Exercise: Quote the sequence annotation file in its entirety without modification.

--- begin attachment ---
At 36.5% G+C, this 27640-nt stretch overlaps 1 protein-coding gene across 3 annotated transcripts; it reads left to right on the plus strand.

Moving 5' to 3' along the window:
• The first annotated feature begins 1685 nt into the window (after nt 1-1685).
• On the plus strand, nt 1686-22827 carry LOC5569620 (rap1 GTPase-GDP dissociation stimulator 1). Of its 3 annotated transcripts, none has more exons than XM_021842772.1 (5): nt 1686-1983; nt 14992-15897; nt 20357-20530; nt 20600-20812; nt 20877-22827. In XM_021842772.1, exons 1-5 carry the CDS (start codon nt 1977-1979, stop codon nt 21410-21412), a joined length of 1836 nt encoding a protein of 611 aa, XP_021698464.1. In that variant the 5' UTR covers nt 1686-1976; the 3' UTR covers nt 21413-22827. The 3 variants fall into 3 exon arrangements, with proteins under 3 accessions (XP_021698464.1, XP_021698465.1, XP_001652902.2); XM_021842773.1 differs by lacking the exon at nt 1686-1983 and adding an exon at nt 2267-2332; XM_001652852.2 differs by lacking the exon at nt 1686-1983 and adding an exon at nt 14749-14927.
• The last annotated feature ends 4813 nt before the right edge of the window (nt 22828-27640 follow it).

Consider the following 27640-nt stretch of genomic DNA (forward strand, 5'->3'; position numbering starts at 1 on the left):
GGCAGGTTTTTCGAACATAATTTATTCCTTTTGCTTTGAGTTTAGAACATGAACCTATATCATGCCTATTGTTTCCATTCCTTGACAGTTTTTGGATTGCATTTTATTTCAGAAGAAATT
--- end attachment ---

At 36.5% G+C, this 27640-nt stretch overlaps 1 protein-coding gene across 3 annotated transcripts; it reads left to right on the plus strand.

Moving 5' to 3' along the window:
• The first annotated feature begins 1685 nt into the window (after nt 1-1685).
• On the plus strand, nt 1686-22827 carry LOC5569620 (rap1 GTPase-GDP dissociation stimulator 1). Of its 3 annotated transcripts, none has more exons than XM_021842772.1 (5): nt 1686-1983; nt 14992-15897; nt 20357-20530; nt 20600-20812; nt 20877-22827. In XM_021842772.1, exons 1-5 carry the CDS (start codon nt 1977-1979, stop codon nt 21410-21412), a joined length of 1836 nt encoding a protein of 611 aa, XP_021698464.1. In that variant the 5' UTR covers nt 1686-1976; the 3' UTR covers nt 21413-22827. The 3 variants fall into 3 exon arrangements, with proteins under 3 accessions (XP_021698464.1, XP_021698465.1, XP_001652902.2); XM_021842773.1 differs by lacking the exon at nt 1686-1983 and adding an exon at nt 2267-2332; XM_001652852.2 differs by lacking the exon at nt 1686-1983 and adding an exon at nt 14749-14927.
• The last annotated feature ends 4813 nt before the right edge of the window (nt 22828-27640 follow it).

Consider the following 27640-nt stretch of genomic DNA (forward strand, 5'->3'; position numbering starts at 1 on the left):
GGCAGGTTTTTCGAACATAATTTATTCCTTTTGCTTTGAGTTTAGAACATGAACCTATATCATGCCTATTGTTTCCATTCCTTGACAGTTTTTGGATTGCATTTTATTTCAGAAGAAATT